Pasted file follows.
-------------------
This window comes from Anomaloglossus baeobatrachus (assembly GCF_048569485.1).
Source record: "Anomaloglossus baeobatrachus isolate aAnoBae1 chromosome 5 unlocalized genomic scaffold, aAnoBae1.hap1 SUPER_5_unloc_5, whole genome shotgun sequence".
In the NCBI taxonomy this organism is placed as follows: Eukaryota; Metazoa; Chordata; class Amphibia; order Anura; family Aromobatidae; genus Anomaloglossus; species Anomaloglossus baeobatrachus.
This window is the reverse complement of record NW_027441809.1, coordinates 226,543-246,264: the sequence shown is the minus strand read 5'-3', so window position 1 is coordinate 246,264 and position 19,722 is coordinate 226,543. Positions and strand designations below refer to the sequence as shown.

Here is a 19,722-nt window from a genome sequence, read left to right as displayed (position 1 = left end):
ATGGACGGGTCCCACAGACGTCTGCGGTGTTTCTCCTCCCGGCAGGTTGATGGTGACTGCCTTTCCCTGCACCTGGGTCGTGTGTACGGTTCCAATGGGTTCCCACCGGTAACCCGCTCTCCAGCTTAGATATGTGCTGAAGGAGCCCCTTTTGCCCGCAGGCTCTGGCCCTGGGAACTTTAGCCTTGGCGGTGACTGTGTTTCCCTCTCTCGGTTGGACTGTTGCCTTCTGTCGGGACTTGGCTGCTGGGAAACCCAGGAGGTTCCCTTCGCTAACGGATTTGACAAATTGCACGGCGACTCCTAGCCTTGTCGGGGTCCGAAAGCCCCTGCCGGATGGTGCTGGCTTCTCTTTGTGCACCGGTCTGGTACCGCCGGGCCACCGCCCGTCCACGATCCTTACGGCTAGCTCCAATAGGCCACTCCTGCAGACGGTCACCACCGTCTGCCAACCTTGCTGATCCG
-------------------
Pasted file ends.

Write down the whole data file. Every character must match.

This window comes from Anomaloglossus baeobatrachus (assembly GCF_048569485.1).
Source record: "Anomaloglossus baeobatrachus isolate aAnoBae1 chromosome 5 unlocalized genomic scaffold, aAnoBae1.hap1 SUPER_5_unloc_5, whole genome shotgun sequence".
In the NCBI taxonomy this organism is placed as follows: Eukaryota; Metazoa; Chordata; class Amphibia; order Anura; family Aromobatidae; genus Anomaloglossus; species Anomaloglossus baeobatrachus.
This window is the reverse complement of record NW_027441809.1, coordinates 226,543-246,264: the sequence shown is the minus strand read 5'-3', so window position 1 is coordinate 246,264 and position 19,722 is coordinate 226,543. Positions and strand designations below refer to the sequence as shown.

Here is a 19,722-nt window from a genome sequence, read left to right as displayed (position 1 = left end):
ATGGACGGGTCCCACAGACGTCTGCGGTGTTTCTCCTCCCGGCAGGTTGATGGTGACTGCCTTTCCCTGCACCTGGGTCGTGTGTACGGTTCCAATGGGTTCCCACCGGTAACCCGCTCTCCAGCTTAGATATGTGCTGAAGGAGCCCCTTTTGCCCGCAGGCTCTGGCCCTGGGAACTTTAGCCTTGGCGGTGACTGTGTTTCCCTCTCTCGGTTGGACTGTTGCCTTCTGTCGGGACTTGGCTGCTGGGAAACCCAGGAGGTTCCCTTCGCTAACGGATTTGACAAATTGCACGGCGACTCCTAGCCTTGTCGGGGTCCGAAAGCCCCTGCCGGATGGTGCTGGCTTCTCTTTGTGCACCGGTCTGGTACCGCCGGGCCACCGCCCGTCCACGATCCTTACGGCTAGCTCCAATAGGCCACTCCTGCAGACGGTCACCACCGTCTGCCAACCTTGCTGATCCG